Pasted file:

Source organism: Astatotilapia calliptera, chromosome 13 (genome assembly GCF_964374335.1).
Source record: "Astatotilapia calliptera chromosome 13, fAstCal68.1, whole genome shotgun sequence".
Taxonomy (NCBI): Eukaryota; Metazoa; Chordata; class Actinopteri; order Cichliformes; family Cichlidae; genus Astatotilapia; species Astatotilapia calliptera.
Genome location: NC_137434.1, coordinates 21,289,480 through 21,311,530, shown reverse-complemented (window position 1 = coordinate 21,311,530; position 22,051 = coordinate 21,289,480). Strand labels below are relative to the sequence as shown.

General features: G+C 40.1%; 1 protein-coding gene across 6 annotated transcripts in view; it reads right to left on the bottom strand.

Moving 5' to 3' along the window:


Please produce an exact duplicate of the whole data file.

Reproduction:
Source organism: Astatotilapia calliptera, chromosome 13 (genome assembly GCF_964374335.1).
Source record: "Astatotilapia calliptera chromosome 13, fAstCal68.1, whole genome shotgun sequence".
Taxonomy (NCBI): Eukaryota; Metazoa; Chordata; class Actinopteri; order Cichliformes; family Cichlidae; genus Astatotilapia; species Astatotilapia calliptera.
Genome location: NC_137434.1, coordinates 21,289,480 through 21,311,530, shown reverse-complemented (window position 1 = coordinate 21,311,530; position 22,051 = coordinate 21,289,480). Strand labels below are relative to the sequence as shown.

General features: G+C 40.1%; 1 protein-coding gene across 6 annotated transcripts in view; it reads right to left on the bottom strand.

Moving 5' to 3' along the window: